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## Official Guide Explanation:

Data Sufficiency #86

**Background**

This is just one of hundreds of free explanations I've created to the quantitative questions in The Official Guide for GMAT Quantitative Review (2nd ed.). Click the links on the question number, difficulty level, and categories to find explanations for other problems.

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**Solution and Metadata**

**Question****: 86**

Page: 159

Difficulty: **5** (Moderate)

Category 1: Arithmetic > Properties of Integers > Other

Category 2: Arithmetic > Properties of Integers > Evens and Odds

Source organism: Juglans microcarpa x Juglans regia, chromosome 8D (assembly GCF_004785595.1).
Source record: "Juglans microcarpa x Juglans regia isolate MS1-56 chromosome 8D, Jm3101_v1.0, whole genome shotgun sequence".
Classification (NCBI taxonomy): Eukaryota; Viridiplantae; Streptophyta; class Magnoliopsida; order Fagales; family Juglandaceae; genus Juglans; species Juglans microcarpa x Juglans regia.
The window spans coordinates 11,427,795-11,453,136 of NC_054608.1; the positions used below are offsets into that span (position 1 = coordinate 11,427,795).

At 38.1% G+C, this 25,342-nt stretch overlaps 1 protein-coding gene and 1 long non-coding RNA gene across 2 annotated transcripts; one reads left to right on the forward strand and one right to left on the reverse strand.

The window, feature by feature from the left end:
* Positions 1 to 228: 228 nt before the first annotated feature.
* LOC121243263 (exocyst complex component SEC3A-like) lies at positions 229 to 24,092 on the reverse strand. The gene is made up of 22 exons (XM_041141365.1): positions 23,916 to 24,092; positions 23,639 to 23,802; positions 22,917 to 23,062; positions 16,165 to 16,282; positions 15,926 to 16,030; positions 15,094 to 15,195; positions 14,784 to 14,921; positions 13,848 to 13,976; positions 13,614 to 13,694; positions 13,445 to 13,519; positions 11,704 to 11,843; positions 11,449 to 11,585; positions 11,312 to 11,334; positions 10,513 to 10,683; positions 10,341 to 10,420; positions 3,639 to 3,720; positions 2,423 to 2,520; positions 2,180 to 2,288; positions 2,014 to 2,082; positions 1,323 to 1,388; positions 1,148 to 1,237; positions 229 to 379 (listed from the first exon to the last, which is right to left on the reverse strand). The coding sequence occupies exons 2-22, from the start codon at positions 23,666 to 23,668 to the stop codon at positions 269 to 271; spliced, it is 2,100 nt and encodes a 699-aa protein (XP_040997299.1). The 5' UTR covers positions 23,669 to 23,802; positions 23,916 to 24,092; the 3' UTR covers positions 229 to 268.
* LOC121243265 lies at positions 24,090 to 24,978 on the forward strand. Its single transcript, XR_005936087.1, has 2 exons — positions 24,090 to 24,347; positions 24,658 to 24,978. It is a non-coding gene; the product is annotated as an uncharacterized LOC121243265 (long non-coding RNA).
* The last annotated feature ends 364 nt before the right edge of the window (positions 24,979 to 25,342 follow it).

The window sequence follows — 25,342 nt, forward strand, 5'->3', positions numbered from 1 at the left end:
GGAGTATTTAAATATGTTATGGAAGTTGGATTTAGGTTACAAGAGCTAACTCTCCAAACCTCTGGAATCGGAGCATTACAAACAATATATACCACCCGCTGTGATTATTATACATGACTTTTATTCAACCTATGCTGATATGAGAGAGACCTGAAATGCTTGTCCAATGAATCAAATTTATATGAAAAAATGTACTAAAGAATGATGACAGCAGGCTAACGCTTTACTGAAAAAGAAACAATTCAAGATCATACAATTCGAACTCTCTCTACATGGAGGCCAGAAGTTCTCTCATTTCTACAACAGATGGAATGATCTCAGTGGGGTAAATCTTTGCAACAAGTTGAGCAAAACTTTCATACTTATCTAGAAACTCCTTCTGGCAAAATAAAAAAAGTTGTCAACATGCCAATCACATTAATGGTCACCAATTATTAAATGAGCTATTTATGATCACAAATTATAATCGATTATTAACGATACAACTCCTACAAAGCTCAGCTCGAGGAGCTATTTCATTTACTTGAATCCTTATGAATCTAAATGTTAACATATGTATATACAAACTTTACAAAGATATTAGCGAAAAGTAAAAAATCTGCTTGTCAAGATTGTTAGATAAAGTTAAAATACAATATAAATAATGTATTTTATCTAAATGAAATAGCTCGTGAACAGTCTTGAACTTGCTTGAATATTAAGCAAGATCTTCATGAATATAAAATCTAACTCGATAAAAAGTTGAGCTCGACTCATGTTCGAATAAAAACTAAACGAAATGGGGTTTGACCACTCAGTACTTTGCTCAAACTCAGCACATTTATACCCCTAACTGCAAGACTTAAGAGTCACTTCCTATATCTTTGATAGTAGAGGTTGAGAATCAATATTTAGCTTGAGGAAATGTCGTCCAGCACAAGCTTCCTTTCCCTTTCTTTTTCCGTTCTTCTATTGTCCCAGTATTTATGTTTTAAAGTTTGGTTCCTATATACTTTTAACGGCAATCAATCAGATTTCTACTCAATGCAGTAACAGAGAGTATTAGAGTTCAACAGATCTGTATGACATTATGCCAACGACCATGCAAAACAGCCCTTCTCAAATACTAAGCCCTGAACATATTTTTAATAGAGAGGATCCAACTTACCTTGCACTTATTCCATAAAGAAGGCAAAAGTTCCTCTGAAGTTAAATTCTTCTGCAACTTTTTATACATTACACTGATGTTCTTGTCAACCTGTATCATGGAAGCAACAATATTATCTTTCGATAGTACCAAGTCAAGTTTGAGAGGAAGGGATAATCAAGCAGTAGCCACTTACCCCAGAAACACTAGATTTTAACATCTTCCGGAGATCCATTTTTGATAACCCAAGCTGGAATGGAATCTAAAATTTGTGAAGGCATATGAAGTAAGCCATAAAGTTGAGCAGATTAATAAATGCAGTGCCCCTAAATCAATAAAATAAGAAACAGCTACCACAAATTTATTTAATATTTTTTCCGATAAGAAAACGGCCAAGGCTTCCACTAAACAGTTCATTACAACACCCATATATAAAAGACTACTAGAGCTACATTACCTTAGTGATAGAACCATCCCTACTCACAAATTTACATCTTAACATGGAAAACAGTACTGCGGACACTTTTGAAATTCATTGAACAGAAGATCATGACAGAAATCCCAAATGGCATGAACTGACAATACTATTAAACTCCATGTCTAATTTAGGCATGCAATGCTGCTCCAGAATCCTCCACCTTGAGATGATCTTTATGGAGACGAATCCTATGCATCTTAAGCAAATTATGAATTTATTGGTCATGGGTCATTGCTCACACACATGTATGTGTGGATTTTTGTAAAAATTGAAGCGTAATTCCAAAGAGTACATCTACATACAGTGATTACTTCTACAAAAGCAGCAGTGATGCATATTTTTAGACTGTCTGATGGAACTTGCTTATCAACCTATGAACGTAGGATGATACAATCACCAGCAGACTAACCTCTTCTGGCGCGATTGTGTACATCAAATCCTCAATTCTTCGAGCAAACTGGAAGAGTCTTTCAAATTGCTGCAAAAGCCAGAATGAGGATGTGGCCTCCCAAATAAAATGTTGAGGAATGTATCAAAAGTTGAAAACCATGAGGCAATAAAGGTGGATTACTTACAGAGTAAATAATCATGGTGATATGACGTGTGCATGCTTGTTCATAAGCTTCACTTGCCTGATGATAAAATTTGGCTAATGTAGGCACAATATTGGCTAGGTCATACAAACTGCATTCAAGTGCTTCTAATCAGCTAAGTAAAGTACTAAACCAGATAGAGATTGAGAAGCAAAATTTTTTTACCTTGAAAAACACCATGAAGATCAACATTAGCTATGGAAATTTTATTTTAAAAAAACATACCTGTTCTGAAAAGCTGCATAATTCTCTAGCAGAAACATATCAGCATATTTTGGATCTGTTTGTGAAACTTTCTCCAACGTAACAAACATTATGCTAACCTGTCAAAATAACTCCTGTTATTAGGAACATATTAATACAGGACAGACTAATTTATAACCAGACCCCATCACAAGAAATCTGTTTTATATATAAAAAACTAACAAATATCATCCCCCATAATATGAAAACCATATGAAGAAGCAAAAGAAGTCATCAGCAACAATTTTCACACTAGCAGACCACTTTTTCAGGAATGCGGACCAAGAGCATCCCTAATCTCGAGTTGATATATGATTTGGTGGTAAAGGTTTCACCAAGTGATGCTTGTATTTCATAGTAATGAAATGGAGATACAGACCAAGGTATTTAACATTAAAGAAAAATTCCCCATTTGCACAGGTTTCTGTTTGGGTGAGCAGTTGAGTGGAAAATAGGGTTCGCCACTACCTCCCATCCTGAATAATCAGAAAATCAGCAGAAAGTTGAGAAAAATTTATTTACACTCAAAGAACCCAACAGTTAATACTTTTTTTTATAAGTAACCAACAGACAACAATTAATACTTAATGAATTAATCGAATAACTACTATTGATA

**Explanation:** If m and n are consecutive positive integers, there are two possible scenarios: m is greater than n (as in m = 3 and n = 2) and n is greater than m (as in m = 2 and n = 3).

Statement (1) is sufficient: if m - 1 and n + 1 are consecutive, we can check the two scenarios above to see if both of them work. If m = 3 and n = 2, m - 1 = 2 and n + 1 = 3, which are consecutive integers, so it is possible that m is greater than n. If m = 2 and n = 3, m - 1 = 1 and n + 1 = 4, which are not consecutive integers. Thus, m must be greater than n.

Statement (2) is insufficient: if m = 2, n could be either 1 or 3: greater than or less than m. Choice (A) is correct.

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